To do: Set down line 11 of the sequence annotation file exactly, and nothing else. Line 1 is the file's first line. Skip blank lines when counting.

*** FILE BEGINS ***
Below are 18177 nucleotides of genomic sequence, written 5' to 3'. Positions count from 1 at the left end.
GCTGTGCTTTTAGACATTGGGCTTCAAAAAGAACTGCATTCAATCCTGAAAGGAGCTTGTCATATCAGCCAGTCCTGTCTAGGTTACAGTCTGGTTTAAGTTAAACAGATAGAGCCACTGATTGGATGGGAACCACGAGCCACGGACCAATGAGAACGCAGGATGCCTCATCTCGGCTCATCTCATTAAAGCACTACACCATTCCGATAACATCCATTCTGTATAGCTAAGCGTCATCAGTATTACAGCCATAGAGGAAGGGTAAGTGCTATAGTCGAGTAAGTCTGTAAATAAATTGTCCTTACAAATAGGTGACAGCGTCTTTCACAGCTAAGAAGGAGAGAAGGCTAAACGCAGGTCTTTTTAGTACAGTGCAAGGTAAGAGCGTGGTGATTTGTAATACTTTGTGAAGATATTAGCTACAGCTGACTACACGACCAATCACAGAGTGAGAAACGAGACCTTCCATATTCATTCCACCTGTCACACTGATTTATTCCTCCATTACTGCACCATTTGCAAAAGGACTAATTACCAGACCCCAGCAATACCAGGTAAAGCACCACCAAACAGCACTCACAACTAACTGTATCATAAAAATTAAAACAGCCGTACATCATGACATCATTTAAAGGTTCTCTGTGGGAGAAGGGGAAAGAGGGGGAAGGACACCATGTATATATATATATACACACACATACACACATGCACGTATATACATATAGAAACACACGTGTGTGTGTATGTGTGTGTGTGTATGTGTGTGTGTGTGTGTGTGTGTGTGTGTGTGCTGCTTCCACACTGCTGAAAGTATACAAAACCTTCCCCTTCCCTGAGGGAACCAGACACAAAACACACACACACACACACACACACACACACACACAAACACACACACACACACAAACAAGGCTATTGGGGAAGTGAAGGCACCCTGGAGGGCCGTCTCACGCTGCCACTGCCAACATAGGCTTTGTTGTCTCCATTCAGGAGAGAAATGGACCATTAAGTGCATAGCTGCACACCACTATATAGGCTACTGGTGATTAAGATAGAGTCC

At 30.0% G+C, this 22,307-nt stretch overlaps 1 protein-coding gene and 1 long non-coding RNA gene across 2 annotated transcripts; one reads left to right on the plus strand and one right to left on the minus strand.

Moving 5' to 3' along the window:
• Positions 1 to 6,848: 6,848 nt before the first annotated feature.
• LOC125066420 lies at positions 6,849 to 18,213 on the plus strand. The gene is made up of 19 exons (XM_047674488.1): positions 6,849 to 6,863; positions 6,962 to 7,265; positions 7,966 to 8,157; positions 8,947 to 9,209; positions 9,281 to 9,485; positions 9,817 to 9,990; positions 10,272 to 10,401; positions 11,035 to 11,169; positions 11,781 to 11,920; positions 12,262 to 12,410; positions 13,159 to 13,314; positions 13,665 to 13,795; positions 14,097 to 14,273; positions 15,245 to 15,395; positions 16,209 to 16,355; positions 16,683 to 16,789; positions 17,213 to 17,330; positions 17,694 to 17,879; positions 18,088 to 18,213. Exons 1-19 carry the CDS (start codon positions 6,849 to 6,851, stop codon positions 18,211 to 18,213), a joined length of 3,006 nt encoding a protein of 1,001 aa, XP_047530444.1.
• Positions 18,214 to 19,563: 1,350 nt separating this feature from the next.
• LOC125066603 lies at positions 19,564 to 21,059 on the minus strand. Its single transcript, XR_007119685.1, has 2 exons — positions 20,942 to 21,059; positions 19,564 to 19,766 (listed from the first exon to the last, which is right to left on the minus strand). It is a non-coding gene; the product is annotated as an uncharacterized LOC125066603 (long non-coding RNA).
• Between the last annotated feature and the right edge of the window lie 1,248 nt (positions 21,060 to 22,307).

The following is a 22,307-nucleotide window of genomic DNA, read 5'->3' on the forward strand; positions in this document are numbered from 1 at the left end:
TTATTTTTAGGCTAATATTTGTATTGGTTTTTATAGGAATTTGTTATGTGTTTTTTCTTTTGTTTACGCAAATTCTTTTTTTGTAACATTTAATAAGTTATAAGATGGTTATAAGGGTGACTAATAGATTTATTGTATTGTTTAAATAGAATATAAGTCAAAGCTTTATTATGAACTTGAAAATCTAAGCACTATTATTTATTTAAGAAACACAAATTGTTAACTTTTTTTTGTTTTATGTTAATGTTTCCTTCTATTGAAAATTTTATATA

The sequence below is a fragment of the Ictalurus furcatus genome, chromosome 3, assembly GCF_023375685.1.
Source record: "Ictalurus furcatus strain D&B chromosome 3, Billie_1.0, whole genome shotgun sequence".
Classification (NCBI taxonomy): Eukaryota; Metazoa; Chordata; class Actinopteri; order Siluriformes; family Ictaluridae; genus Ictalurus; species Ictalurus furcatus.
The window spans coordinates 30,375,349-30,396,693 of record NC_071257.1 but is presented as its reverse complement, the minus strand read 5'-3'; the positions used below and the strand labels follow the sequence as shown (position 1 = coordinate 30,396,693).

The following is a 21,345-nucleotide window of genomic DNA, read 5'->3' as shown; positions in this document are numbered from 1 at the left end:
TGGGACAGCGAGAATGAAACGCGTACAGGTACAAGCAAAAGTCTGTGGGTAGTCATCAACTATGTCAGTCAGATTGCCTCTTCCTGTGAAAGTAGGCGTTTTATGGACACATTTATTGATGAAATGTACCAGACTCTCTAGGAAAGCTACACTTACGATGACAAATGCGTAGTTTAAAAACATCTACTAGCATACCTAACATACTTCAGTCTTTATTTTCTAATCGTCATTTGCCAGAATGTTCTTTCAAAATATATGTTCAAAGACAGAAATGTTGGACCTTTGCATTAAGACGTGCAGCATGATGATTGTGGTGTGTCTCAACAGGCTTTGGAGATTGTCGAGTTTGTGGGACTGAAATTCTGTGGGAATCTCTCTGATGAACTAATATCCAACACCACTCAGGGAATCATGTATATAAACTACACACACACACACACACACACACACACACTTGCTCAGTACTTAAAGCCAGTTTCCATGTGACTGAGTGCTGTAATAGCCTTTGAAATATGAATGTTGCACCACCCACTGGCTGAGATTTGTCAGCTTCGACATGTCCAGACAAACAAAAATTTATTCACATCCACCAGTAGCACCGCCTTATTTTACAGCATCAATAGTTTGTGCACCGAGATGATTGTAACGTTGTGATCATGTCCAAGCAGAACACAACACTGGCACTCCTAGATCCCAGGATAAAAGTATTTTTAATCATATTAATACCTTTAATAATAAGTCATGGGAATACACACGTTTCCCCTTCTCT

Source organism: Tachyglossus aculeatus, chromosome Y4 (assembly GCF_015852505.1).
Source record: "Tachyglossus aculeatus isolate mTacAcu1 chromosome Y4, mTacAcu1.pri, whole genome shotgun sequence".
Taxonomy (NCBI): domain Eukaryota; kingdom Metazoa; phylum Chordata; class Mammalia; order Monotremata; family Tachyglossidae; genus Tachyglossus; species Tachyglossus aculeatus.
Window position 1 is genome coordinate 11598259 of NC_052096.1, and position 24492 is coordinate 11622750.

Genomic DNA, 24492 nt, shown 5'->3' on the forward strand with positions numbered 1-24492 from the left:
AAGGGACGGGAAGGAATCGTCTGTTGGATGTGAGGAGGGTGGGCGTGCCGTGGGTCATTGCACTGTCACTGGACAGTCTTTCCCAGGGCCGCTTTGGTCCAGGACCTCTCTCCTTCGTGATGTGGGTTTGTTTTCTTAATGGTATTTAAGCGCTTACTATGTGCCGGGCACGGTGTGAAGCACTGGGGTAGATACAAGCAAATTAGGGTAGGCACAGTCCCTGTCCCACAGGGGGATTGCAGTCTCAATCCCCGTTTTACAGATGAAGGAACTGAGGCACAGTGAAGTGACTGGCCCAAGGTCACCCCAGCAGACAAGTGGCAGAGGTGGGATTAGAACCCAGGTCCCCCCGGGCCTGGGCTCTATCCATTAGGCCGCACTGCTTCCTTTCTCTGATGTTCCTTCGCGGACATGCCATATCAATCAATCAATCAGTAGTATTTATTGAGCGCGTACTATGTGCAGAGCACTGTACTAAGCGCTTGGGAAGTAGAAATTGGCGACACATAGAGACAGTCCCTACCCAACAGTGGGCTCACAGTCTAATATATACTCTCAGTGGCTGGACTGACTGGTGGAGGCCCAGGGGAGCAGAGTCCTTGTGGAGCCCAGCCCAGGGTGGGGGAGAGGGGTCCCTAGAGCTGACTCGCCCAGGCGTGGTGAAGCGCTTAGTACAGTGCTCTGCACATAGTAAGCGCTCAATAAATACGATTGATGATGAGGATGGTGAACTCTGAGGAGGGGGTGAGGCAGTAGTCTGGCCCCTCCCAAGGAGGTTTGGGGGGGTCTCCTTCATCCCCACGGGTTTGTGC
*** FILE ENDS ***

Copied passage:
TTATTTTTAGGCTAATATTTGTATTGGTTTTTATAGGAATTTGTTATGTGTTTTTTCTTTTGTTTACGCAAATTCTTTTTTTGTAACATTTAATAAGTTATAAGATGGTTATAAGGGTGACTAATAGATTTATTGTATTGTTTAAATAGAATATAAGTCAAAGCTTTATTATGAACTTGAAAATCTAAGCACTATTATTTATTTAAGAAACACAAATTGTTAACTTTTTTTTGTTTTATGTTAATGTTTCCTTCTATTGAAAATTTTATATA